Both claims are probably true.
- As the last renter of a vehicle, a rental car company may assume you caused damage. But a car could have had pre-existing, undocumented damage or may have suffered an incident after the rental was returned.
- If you ding a rental car, and the company doesn’t say anything about it, are you generally the first to bring it to their attention?
Although telling businesses they should stop doing what they’re doing, and consumers that they should behave differently too, is certainly tilting at windmills.
I know that I do not look for dings and dents. If they aren’t major, I won’t notice them picking up a car. And I don’t inspect the car before returning it, either.
I also generally rent from major brand full service rental companies — Avis and National are where I’ve had most of my rentals, but Hertz falls into the same camp. And generally speaking these major companies, renting and returning at the airport, don’t nickel and dime you for road wear. Small dings and scrapes happen, and are accepted more or less.
That doesn’t mean they have to be but these companies usually treat them that way.
The off brand ‘discounters’ and players like Enterprise are a different story entirely. It’s no surprise to me that the examples in Elliott’s column are rentals with Alamo and Enterprise.
I’ve rented from Enterprise before, but I never want to — first, because the paperwork has always taken interminably long, and second because there’s the collision damage waiver hard sell. The walk around the car of shame. “You’d better note any damage because you’ll be responsible for anything not noted.” I’ve been told that state law requires me to put down the full amount of my insurance deductible when I return the vehicle if there are any scrapes and I don’t take their insurance.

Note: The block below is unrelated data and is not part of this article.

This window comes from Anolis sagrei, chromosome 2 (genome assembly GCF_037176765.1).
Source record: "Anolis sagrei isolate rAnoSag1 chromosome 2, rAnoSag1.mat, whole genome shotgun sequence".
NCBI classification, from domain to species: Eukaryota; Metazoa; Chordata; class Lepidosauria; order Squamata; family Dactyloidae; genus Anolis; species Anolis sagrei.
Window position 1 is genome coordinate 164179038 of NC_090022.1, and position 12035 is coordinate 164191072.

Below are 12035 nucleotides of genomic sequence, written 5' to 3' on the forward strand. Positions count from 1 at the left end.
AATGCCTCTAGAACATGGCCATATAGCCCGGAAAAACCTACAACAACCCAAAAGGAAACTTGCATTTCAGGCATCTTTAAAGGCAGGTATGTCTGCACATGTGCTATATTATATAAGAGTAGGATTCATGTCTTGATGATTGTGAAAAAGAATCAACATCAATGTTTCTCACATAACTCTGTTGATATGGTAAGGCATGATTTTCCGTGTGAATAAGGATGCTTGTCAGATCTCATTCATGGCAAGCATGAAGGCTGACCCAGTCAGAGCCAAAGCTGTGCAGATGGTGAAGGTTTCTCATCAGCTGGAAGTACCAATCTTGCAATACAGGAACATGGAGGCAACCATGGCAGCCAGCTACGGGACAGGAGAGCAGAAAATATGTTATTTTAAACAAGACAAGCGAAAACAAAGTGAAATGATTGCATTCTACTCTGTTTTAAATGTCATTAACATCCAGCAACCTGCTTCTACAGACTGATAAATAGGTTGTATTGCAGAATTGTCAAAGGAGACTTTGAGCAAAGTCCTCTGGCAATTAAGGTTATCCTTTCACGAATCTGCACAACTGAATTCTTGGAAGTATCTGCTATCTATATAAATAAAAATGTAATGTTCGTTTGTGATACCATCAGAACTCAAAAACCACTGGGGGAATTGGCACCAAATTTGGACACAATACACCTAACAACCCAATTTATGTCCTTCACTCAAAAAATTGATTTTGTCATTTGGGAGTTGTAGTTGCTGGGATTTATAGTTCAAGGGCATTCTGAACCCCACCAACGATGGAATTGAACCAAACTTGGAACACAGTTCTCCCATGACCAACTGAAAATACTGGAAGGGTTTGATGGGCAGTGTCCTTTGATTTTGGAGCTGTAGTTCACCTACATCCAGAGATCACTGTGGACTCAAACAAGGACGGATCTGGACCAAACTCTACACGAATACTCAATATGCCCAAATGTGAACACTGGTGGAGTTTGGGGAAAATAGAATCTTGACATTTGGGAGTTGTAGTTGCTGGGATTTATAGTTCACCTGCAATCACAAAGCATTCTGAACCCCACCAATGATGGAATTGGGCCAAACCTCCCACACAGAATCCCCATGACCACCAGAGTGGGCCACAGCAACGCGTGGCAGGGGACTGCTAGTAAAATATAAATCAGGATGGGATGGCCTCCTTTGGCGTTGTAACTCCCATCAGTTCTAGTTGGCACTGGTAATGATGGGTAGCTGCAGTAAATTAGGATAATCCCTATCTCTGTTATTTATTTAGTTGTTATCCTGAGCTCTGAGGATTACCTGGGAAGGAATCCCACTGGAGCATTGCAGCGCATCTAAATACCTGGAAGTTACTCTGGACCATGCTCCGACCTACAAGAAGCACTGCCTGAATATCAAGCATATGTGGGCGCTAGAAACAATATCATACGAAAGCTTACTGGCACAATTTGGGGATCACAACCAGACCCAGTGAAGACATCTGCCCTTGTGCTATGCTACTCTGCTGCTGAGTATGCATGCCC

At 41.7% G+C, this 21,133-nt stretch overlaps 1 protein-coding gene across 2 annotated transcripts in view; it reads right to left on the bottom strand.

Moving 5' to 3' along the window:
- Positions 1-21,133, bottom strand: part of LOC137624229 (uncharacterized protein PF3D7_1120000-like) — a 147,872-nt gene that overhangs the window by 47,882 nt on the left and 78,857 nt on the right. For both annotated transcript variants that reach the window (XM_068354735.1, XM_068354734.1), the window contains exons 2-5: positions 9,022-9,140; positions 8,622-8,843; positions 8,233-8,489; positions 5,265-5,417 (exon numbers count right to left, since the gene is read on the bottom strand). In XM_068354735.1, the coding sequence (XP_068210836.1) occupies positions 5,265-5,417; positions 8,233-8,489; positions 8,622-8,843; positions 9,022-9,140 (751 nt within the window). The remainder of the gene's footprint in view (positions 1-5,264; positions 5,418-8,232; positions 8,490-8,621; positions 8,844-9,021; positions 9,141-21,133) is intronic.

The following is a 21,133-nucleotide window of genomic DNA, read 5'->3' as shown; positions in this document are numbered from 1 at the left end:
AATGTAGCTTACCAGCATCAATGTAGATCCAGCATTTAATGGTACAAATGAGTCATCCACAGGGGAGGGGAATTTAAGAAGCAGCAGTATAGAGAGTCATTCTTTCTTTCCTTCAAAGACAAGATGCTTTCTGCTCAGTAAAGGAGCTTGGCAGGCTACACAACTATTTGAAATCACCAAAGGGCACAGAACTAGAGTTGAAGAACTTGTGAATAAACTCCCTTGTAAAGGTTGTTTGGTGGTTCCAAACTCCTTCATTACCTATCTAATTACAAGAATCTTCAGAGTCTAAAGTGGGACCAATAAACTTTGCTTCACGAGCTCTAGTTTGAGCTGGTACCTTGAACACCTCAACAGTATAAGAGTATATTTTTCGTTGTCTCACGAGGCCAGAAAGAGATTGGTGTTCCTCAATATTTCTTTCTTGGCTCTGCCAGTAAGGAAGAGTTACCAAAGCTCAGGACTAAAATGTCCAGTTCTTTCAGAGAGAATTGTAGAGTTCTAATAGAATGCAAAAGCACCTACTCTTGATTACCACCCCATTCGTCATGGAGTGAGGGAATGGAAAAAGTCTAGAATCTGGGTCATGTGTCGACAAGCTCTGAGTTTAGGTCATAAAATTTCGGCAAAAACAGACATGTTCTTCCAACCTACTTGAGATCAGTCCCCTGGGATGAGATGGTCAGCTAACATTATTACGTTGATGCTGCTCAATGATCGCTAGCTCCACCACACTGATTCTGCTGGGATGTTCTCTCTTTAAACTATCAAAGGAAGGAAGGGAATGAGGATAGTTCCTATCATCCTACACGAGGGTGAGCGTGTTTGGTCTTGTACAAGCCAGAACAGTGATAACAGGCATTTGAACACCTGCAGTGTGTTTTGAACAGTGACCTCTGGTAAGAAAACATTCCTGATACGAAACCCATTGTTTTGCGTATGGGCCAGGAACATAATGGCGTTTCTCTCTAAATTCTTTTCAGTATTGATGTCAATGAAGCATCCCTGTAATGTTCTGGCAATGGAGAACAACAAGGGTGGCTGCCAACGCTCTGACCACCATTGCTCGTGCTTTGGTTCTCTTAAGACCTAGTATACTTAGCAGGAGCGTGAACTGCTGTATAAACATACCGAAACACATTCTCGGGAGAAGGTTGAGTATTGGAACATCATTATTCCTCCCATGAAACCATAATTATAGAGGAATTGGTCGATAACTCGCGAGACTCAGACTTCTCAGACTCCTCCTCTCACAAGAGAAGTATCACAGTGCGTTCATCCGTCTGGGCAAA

It’s simply not worth any savings to me to go through the hassle.
I always pay for car rentals with a credit card that comes with primary collision damage coverage. There are several now,
If I didn’t have one of these, I’d probably rent with an American Express card and spring for their premium rental car protection, a much better deal than paying for a rental company to let you off the hook for anything your own insurance doesn’t cover.
If you ding up a rental car, there may always be some hassle. I worry less knowing that most of it is someone else’s problem in the end, my credit card company’s coverage and my own insurance coverage. And I rent from companies that seem to worry less about the minor stuff.
In the end there still may be disagreements. If there is a claim of damage, I may wind up in the middle of an argument or on the hook for ‘loss of use’ charges, a claim by the rental company that they need to b e paid not just for fixing the car but for the rental revenue they could have earned while the car was out of service. Any insurer should want proof that the rental location was sold out of cars on the days they want to be paid for (fleet usage logs), or else the company didn’t actually forego an opportunity to earn revenue off the car while it was in the shop. And disputes over that can linger on, so I could still wind up paying some rental days in the end.
And I’m cool with that, for the number of times I’ve probably had rocks hit my windshield or other road hazards scrape the car that I didn’t even realize, and neither did the rental company.